Urz Heer is a cable access journalist and activist with a long record of dabbling in and out of various causes, many of which involve immigrant outreach. Her politics are vague and unclear, and seem to reflect a desire to simply be on good terms with whoever has the rising stock of the moment. If she is currently self-identifying as a Conservative it is a hollow and unconvincing claim.
According to Heer’s LinkedIn profile (and a 2009 tweet), from 2009 to 2011 Heer was a director for the Liberal Party riding association of Brampton West (she appears in an outdated version of the riding association’s webpage, here). She was evidentially a good Liberal — this weekend wasn’t the first time she attended a party convention in Vancouver.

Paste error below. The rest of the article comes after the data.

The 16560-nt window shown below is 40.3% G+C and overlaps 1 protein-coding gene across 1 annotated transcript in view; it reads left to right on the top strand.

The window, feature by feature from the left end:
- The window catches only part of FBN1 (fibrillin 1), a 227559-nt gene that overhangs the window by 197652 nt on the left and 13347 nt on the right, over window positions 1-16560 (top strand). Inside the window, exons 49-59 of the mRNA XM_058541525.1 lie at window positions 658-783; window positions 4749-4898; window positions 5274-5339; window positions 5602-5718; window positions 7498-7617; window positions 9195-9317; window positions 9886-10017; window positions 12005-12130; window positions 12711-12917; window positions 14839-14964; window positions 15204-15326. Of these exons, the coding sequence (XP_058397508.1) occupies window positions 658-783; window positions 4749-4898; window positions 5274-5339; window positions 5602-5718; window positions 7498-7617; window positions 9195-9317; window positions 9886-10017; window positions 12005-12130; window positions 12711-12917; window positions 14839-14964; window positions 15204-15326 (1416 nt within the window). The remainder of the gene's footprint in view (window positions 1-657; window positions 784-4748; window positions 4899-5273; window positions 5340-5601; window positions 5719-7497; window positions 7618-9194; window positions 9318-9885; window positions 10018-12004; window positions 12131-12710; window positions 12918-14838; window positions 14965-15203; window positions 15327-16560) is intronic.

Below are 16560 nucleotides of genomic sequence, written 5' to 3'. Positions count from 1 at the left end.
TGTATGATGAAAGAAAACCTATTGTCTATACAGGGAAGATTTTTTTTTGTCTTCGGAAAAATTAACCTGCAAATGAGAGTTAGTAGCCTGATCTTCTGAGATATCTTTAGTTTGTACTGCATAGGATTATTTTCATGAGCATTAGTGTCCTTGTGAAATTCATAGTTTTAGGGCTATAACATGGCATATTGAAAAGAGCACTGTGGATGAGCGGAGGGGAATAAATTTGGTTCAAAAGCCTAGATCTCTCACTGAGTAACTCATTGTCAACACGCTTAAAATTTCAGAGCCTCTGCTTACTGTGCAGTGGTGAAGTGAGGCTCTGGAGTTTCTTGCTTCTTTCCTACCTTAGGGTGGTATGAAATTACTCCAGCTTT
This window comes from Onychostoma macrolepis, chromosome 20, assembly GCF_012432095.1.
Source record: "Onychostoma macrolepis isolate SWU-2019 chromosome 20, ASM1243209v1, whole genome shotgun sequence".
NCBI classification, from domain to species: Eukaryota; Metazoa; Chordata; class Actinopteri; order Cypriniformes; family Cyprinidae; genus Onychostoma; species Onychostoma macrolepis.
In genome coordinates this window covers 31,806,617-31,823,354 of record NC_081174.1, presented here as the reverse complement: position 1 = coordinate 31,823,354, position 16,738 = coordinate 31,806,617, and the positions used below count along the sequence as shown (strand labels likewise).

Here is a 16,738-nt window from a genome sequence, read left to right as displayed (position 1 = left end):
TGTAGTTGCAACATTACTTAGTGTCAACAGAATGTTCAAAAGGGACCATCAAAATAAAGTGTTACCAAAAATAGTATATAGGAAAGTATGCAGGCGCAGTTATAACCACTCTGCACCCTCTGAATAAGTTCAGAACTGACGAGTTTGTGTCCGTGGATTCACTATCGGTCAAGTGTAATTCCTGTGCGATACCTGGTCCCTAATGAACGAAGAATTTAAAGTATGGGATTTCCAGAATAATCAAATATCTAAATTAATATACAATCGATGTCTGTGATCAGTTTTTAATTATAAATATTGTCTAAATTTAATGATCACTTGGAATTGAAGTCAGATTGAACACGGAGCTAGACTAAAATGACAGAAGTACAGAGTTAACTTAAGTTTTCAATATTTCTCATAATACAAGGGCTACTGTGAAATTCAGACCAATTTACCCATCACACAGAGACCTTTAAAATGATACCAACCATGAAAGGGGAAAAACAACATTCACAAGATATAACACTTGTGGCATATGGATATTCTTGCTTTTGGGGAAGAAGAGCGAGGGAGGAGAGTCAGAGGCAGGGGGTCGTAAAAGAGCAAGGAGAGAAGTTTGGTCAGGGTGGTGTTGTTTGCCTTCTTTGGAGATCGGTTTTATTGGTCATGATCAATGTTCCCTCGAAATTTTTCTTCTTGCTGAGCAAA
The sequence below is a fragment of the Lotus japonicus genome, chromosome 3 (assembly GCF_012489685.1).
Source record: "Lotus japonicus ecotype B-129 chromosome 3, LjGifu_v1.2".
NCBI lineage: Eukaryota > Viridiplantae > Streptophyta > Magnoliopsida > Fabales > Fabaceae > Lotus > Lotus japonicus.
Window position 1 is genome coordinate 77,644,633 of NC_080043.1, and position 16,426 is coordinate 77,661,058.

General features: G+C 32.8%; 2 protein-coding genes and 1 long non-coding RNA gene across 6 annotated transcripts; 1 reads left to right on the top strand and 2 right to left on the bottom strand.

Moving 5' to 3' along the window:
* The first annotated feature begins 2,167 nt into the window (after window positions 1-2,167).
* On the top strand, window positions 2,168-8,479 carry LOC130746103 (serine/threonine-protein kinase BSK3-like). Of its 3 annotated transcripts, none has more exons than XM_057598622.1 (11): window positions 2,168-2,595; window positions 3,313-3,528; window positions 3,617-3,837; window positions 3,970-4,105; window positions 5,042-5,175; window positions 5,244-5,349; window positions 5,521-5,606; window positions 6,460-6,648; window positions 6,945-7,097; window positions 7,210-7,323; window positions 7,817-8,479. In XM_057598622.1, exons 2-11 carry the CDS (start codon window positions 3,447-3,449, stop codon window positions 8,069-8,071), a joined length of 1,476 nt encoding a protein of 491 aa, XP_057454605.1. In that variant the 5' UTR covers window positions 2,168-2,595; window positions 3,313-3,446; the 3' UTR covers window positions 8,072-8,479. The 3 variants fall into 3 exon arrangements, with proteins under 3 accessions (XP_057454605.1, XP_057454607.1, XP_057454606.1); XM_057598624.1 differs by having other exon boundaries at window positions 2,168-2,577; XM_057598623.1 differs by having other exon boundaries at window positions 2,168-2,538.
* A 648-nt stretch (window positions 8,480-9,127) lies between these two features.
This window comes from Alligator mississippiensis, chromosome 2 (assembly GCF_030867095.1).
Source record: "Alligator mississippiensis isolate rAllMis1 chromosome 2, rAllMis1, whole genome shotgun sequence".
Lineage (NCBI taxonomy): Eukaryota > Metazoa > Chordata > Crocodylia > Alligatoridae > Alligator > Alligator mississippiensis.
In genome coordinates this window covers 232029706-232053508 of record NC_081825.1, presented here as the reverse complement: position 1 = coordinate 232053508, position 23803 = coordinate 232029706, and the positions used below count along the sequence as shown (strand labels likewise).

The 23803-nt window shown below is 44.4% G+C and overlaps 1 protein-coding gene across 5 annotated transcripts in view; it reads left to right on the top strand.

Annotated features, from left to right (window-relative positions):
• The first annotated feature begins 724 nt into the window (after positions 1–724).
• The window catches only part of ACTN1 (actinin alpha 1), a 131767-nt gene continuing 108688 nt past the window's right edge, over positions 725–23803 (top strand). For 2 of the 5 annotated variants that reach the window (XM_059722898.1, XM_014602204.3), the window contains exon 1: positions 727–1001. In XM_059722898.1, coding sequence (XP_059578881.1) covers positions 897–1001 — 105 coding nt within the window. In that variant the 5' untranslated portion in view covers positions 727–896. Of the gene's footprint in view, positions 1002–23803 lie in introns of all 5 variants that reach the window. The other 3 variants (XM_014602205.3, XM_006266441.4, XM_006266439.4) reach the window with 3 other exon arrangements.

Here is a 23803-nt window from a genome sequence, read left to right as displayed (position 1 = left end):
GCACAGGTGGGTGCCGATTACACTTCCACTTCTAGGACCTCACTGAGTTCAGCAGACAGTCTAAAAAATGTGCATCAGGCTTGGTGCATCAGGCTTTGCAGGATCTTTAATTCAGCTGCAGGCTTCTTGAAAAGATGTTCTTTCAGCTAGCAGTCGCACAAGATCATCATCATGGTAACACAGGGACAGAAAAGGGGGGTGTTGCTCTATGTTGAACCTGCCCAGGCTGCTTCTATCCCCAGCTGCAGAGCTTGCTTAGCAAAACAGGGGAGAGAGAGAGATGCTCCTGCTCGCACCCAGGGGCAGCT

Brampton West was represented by Liberal MP Andrew Kania in those days. Heer apparently stepped down just before the 2011 election, which Kania lost to a guy named Kyle Seeback. The new Conservative MP then hired her as an “outreach co-ordinator” of some sort, but that relationship did not last.
Heer appears to have been a member of the Ontario Liberals circa 2013, and was a backer of Kathleen Wynne’s campaign to succeed Dalton McGuinty as premier. When Wynne was installed she posted a selfie from the Liberal Party convention floor “celebrating” the victory. In 2014 Heer met Wynne several times and posted multiple fawning photos of the two together, calling her “an amazing premier,” “amazing” and “my favorite premier.”